Bangla Version

Justice crying in violence against women, girls

CaptureTHE murder of the schoolgirl Suraiya Akhter Risha — who, stabbed by a stalker on August 24, died from her injuries on Sunday — once again brings to the fore that shocking crimes of violence against women and girls, more in the form of harassment, has continued apace in the absence proper justice dispensation, largely stemming from unwillingness, if not inefficiency, of the law enforcement agencies and the government. This appears more so in view of the train of such incidents, with the case of Afsana Ferdous, a student of architecture at the SAIC Institute of Management and Technology at Mirpur who was found dead on August 13, and that of Sohagi Jahan Tonu, who was found dead near her house inside the Comilla Cantonment on March 22, being the most recent examples. In Afsana and Tanu’s cases, unending investigations, coupled with the post-mortem reports being mired in controversy, have only compounded the situation and tainted the investigations. But with no visible, and convincing, progress in investigations of the murders so far, the cases, along with other such unresolved, pending matters, whereby justice is delayed or even denied, have continued to create a culture of impunity, worsening the issue of crimes against women.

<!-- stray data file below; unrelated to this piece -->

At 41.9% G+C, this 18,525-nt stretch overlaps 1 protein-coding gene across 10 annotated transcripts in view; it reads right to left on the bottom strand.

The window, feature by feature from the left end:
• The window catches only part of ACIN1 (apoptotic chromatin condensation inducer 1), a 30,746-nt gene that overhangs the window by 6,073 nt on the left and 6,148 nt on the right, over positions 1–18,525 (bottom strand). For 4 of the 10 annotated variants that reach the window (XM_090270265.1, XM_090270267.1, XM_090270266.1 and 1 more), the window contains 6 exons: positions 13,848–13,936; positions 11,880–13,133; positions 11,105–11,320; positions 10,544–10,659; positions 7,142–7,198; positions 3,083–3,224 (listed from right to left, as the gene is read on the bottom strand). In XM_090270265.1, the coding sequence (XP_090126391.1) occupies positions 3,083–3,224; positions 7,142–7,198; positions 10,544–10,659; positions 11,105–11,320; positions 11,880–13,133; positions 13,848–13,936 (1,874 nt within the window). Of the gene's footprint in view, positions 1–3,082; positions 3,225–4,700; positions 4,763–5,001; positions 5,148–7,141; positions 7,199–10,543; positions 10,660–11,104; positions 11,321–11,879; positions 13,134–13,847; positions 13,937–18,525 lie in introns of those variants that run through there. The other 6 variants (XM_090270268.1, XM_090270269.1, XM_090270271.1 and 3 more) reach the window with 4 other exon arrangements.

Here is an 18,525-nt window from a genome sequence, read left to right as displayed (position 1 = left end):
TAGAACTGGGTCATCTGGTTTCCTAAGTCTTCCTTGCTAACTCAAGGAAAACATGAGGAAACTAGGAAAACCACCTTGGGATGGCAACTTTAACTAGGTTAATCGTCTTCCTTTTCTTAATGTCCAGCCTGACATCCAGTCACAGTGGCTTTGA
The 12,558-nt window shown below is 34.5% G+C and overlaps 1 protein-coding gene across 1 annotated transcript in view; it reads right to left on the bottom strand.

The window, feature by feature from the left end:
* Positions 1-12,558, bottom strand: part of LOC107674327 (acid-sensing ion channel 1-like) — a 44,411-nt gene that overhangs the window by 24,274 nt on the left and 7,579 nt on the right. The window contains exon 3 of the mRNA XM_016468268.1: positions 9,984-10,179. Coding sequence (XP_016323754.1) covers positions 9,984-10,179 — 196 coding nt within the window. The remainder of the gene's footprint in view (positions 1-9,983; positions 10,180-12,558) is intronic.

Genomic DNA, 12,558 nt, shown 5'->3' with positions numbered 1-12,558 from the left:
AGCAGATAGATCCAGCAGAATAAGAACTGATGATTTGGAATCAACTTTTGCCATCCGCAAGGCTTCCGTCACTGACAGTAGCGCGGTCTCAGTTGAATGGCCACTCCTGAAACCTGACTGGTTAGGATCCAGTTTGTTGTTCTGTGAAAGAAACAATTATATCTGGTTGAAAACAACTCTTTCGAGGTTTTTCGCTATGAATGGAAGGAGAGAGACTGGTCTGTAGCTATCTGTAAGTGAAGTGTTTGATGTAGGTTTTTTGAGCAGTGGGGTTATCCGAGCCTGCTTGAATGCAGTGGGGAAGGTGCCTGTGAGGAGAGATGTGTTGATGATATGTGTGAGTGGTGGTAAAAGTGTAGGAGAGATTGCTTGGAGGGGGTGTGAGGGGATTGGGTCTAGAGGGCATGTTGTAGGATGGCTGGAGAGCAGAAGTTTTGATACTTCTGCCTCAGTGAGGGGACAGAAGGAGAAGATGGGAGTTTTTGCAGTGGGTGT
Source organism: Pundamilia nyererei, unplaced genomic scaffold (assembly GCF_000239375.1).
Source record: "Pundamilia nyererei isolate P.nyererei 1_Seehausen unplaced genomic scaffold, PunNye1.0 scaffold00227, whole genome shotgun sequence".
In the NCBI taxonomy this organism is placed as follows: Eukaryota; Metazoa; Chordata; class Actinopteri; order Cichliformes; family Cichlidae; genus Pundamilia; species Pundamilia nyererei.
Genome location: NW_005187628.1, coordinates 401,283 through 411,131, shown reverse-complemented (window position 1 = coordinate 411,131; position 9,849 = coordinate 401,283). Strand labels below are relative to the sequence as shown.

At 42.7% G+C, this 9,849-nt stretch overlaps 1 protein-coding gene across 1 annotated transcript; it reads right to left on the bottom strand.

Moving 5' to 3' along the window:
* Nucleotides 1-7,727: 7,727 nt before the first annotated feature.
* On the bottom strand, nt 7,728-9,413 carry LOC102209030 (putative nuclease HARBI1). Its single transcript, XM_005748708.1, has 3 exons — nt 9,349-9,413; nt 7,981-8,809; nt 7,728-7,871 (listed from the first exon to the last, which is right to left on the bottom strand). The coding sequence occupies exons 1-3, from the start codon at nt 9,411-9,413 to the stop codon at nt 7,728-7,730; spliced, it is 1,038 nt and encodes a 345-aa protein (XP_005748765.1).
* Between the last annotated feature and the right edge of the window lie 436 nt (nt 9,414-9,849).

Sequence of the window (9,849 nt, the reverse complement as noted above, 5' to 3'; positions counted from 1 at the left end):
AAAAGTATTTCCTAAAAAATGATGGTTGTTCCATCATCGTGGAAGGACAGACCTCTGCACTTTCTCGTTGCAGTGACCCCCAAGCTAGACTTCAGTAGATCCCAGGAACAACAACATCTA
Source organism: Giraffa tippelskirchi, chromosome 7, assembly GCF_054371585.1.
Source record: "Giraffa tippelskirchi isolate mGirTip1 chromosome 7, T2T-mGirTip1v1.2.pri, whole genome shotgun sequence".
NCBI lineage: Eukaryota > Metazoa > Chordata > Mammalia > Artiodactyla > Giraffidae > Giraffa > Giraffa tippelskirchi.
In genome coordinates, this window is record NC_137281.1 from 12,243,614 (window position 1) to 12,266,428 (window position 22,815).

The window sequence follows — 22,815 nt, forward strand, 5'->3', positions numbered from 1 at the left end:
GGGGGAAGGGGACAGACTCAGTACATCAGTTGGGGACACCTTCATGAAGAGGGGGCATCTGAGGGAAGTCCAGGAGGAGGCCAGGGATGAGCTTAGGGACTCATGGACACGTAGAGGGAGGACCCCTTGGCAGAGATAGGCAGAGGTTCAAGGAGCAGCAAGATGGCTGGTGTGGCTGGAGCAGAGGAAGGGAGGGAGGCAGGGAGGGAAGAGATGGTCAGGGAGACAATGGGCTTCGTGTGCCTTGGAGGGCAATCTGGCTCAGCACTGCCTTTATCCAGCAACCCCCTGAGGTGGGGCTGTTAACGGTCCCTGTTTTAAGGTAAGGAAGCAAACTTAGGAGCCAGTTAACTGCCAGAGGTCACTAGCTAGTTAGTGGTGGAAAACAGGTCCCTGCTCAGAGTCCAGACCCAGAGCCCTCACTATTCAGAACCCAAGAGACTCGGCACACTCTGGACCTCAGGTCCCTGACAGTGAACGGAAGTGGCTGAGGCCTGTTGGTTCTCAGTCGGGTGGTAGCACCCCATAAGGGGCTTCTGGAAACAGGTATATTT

Violence against women and girls continue to be the most heinous and prevalent human rights abuse and this has become a threat to all women. It also obstructs all efforts for development and gender equality in society. And most such crimes are fuelled by a need for power, more so in a patriarchal society like ours. The government, thus, needs to view such crimes as crimes as well as human rights abuses in the first place. And in any case, the perpetrators of the crimes need to be arrested and tried, early and impartially, leading to punishment in order for the government, if it means business, to stop the recurrence of such incidents. We have always heard assurances that offenders would be arrested, tried and punished. But almost none of the assurances have come true. For all this to happen and to stop the train of such violence against women and girls, the government needs to rise above all lines, partisan or otherwise. While it needs a political will and needs to let the law enforcement agencies act independently in dealing with such crimes, it equally needs to wage a social and cultural movement against such crimes.
We have demanded justice for Tonu and Afsana and now for Risha. Our demands remain the same; only the victim’s name changes, with no gains. It is, therefore, time for the government to stop the endless repetition of assurances and the recurrence of such crimes. The government also needs to put in place improved education of such matters and shape robust public consensus for an effective weapon to cause the change in society. And in the cases at hand, the government needs to ensure justice.

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